- It was somewhat surprising to see potential first overall selection Mark Appel stay on the board until the Pirates made him the eighth pick of the draft, but executives from many teams had Appel projected as the fourth or fifth-best pitcher available, Olney reports. The presence of agent Scott Boras wasn’t scaring teams off, the clubs simply preferred other players.
- Most of Olney’s sources believe the Pirates did well to select Appel eighth overall, yet there’s an expectation that the team won’t be prepared to spend wildly and forfeit future draft picks to complete a deal.
If Carlos Quentin keeps hitting and the 17-35 Padres continue struggling, contending teams figure to call about the left fielder this summer. In a trade market that seemingly features little power, Quentin’s right-handed bat will have considerable value.
The 29-year-old recently returned to the Padres’ lineup after missing nearly two months to recover from arthroscopic knee surgery. So far, the results have been remarkable. He has seven hits, including three home runs, in 12 trips to the plate. It’s a small sample, of course, but in more than 2400 career plate appearances the two-time All-Star has a .254/.347/.496 batting line. In other words, Quentin offers an attractive combination of on-base skills and power as a hitter. On defense, he’s sure-handed and has decent range with a below-average throwing arm, according to The Fielding Bible Volume III.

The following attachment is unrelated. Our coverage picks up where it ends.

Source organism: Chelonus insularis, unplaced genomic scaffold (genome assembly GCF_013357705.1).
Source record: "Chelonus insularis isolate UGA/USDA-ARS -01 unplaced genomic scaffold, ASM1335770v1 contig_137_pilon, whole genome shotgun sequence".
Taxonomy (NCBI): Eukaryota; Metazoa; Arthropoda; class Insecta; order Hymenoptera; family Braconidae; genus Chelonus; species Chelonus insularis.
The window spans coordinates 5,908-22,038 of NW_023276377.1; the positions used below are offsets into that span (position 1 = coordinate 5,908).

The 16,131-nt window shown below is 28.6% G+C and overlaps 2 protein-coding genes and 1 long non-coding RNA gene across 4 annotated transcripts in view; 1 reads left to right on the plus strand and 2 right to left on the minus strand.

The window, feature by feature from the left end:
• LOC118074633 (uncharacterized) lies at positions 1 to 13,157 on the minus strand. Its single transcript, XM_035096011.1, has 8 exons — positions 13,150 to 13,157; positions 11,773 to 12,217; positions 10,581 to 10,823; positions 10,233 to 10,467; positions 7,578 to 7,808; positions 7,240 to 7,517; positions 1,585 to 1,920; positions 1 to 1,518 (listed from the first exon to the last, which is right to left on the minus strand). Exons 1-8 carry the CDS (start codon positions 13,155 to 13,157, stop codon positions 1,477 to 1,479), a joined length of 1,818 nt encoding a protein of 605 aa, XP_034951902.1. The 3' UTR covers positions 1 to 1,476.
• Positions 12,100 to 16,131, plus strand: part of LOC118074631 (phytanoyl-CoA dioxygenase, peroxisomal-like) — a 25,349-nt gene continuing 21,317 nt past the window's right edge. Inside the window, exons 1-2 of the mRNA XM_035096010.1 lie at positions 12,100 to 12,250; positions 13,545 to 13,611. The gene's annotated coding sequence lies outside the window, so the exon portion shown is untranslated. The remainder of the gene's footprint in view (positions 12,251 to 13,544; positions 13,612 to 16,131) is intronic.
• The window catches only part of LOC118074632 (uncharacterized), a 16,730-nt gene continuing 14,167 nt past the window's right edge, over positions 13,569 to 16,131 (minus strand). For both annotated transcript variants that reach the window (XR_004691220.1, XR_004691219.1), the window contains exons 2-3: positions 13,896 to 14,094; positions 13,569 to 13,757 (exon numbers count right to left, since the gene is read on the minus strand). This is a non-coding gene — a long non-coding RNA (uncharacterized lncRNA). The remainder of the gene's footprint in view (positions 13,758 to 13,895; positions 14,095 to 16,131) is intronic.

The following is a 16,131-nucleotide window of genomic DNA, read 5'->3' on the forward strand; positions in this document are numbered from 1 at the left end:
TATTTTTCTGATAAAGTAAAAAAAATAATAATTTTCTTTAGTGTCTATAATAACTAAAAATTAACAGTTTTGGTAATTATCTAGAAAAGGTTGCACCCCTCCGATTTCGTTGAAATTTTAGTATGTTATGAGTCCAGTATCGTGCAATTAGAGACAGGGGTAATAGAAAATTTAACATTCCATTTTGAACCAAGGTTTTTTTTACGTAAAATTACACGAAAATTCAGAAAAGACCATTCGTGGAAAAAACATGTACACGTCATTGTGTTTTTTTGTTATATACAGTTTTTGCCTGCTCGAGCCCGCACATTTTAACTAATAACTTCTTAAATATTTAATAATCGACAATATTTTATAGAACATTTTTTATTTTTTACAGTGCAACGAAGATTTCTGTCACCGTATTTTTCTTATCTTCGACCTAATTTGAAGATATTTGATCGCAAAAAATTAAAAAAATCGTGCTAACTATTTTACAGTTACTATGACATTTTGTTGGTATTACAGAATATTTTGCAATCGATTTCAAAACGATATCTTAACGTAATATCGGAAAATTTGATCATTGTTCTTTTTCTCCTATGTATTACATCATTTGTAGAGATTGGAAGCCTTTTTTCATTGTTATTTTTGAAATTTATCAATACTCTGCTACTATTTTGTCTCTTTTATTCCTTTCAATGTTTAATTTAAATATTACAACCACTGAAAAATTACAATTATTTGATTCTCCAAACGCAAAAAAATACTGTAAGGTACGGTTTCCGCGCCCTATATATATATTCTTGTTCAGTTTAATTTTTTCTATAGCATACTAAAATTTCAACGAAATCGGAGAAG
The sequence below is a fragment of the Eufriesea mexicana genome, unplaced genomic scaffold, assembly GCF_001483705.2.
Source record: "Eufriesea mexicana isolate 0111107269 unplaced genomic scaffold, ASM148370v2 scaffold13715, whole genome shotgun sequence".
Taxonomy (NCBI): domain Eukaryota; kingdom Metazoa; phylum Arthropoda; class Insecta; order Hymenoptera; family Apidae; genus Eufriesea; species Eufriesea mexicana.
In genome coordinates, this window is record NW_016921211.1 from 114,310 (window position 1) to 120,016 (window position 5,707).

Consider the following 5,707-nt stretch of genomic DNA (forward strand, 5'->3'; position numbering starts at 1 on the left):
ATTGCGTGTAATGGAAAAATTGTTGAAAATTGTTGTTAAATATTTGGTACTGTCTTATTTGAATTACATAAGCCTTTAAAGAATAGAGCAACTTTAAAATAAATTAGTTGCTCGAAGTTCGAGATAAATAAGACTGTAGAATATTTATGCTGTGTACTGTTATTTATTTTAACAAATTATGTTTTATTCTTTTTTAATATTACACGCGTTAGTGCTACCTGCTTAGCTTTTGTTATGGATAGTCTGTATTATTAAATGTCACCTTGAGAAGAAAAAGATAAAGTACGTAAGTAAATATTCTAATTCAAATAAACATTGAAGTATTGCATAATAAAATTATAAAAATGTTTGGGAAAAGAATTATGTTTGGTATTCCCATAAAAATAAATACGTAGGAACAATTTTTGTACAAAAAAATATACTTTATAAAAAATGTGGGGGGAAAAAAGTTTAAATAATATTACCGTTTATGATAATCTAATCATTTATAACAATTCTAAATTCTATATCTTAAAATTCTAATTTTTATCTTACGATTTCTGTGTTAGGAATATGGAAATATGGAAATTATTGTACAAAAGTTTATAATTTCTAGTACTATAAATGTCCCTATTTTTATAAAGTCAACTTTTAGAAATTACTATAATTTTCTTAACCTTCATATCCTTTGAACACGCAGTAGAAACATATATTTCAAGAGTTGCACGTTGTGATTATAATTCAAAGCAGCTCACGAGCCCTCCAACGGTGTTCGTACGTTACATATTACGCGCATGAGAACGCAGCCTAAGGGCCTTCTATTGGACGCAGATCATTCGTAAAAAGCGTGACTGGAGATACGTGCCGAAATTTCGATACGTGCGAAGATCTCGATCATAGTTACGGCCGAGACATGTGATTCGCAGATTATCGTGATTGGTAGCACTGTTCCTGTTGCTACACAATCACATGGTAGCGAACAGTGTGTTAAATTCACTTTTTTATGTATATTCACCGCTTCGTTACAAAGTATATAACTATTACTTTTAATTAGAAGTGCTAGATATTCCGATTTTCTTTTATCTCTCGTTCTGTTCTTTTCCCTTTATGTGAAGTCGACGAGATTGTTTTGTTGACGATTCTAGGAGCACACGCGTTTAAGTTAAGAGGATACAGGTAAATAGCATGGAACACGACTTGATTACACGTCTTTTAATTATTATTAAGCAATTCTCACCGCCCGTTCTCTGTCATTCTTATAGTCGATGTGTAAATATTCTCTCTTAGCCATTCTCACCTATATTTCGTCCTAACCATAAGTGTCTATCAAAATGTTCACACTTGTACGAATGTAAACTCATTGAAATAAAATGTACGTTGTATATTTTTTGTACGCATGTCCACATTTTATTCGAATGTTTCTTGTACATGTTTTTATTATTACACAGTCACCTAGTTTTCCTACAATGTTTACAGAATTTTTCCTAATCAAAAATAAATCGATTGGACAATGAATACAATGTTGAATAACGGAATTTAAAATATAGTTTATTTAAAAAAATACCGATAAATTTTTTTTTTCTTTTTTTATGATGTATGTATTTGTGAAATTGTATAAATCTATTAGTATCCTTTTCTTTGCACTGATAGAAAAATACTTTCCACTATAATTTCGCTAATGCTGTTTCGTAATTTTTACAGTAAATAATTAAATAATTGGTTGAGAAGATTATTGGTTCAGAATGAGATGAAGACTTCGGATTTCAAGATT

Quentin will earn $7.03MM this season before hitting free agency. Similar players — think Josh Willingham, Jason Kubel and Luke Scott — are worth $6-8MM on the free agent market, which means a qualifying offer in the $12-3MM range seems highly unlikely. The Padres won’t be getting draft picks for Quentin, so a trade appears to be the only way for the team to obtain a long-term asset for the left fielder.
When GM Josh Byrnes acquired Quentin last December, he sent minor league left-hander Pedro Hernandez and right-hander Simon Castro, a former top-100 prospect, to the White Sox. The Padres may be able to acquire better prospects if Quentin’s knee holds up and his bat returns to form. As I mentioned before, there doesn’t seem to be much power on the trade market (Alfonso Soriano could probably be had, but he earns $18MM in 2013 and 2014, which makes things messy). And it could take a while for bats to become available because more teams than ever are within striking distance of a playoff berth.